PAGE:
Branding Is Not Architecture
Recently it was revealed that the architecture firm founded by the late Zaha Hadid has, over the past five years, paid her foundation $16 million for the use of her name. Why would a “Name Firm,” created by a star, need to buy the rights to use that star’s name? With scores of celebrated buildings, what’s the value of a name?
I would argue that the value of a deceased architect’s name is incidental to the value of the buildings they designed. And yet the millions spent on the Zaha name was considered a good investment. Of course, branding in architecture is nothing new. Frank Lloyd Wright was a master of it: “Organic Architecture,” “Prairie School Architecture,” “Usonian Architecture,” and, of course, the signature cape and porkpie hat. Michael Graves and his Alessi teapot effectively branded Postmodernism, later dismissed in the architectural marketplace as being as shallow as the branding itself. Hadid designed expressively shaped buildings, had a theatrical first name, and demonstrated a flair for distinctive scarves.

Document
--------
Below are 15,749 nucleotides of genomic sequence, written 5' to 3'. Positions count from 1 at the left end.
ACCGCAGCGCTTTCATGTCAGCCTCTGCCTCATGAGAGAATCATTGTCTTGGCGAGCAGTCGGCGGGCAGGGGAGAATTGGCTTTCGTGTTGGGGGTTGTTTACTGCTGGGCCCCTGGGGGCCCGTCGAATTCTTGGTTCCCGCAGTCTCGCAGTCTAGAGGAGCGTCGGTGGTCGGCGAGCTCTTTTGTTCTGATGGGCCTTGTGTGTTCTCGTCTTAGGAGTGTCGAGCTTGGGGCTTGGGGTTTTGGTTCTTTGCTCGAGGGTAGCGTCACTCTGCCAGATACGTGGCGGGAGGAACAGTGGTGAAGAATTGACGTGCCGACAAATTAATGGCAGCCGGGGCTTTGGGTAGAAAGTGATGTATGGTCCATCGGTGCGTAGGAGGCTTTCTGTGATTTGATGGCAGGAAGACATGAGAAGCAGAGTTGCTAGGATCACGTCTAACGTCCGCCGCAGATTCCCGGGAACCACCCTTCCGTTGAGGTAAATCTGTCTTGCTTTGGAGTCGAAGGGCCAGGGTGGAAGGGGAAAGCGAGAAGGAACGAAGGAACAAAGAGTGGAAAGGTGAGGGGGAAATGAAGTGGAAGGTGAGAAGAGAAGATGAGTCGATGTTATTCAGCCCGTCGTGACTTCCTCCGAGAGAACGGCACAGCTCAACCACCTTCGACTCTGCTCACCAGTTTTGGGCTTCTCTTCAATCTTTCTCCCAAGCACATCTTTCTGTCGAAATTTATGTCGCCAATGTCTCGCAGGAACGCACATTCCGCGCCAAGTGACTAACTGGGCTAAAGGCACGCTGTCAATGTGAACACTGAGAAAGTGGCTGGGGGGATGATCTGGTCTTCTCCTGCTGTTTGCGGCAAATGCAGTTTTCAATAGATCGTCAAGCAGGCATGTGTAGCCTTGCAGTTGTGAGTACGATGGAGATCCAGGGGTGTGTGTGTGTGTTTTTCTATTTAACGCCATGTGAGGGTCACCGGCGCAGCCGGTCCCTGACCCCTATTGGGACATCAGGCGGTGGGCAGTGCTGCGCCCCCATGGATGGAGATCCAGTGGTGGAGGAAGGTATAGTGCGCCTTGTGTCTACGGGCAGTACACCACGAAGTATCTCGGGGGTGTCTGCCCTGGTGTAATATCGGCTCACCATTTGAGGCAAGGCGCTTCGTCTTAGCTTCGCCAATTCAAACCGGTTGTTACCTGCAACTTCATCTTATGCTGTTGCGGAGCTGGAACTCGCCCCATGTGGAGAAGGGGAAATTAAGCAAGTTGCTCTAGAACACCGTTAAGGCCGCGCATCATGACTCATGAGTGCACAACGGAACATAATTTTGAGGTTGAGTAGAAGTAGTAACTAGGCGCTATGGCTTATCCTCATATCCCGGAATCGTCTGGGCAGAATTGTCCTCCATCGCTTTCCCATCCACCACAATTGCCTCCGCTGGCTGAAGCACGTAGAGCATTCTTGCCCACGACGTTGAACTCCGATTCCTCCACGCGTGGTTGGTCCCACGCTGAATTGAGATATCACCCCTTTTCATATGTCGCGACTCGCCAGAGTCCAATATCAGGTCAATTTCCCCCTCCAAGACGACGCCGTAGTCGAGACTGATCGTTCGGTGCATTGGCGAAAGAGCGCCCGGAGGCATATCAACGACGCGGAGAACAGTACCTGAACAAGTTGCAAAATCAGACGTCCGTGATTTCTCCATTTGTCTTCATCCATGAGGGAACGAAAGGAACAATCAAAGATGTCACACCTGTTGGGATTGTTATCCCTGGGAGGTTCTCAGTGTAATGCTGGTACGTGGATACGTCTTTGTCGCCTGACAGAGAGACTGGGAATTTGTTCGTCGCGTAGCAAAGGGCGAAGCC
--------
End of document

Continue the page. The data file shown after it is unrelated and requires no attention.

But branding becomes more important when the market shrinks and competition grows—or, in this case, when the face of the firm, the “rainmaker,” has left to meet her maker. Recent history has also contributed to branding mania. In 2008, the world economy collapsed, and architects were once again caught in the whipsaw of the construction industry’s manic cycles. With fewer commissions out there and emerging technology eliminating many staff positions, numerous architects had no work. The number of firms—especially small new ones—exploded as laptop designers set up studios in their parents’ basements. “Branding” became increasingly important to those who had built little beyond their ambition.
In 2016, Lindsay Kramer offered The Complete Guide to Architect Branding, in which she correctly stated that “there are no wrong answers” to finding one’s “brand identity.” But design is not like selling fried chicken. Colonel Sanders offered a benign, even ingratiating image to those who were looking to eat. “Branding” a food with a person is combining an object with its symbolic purveyor.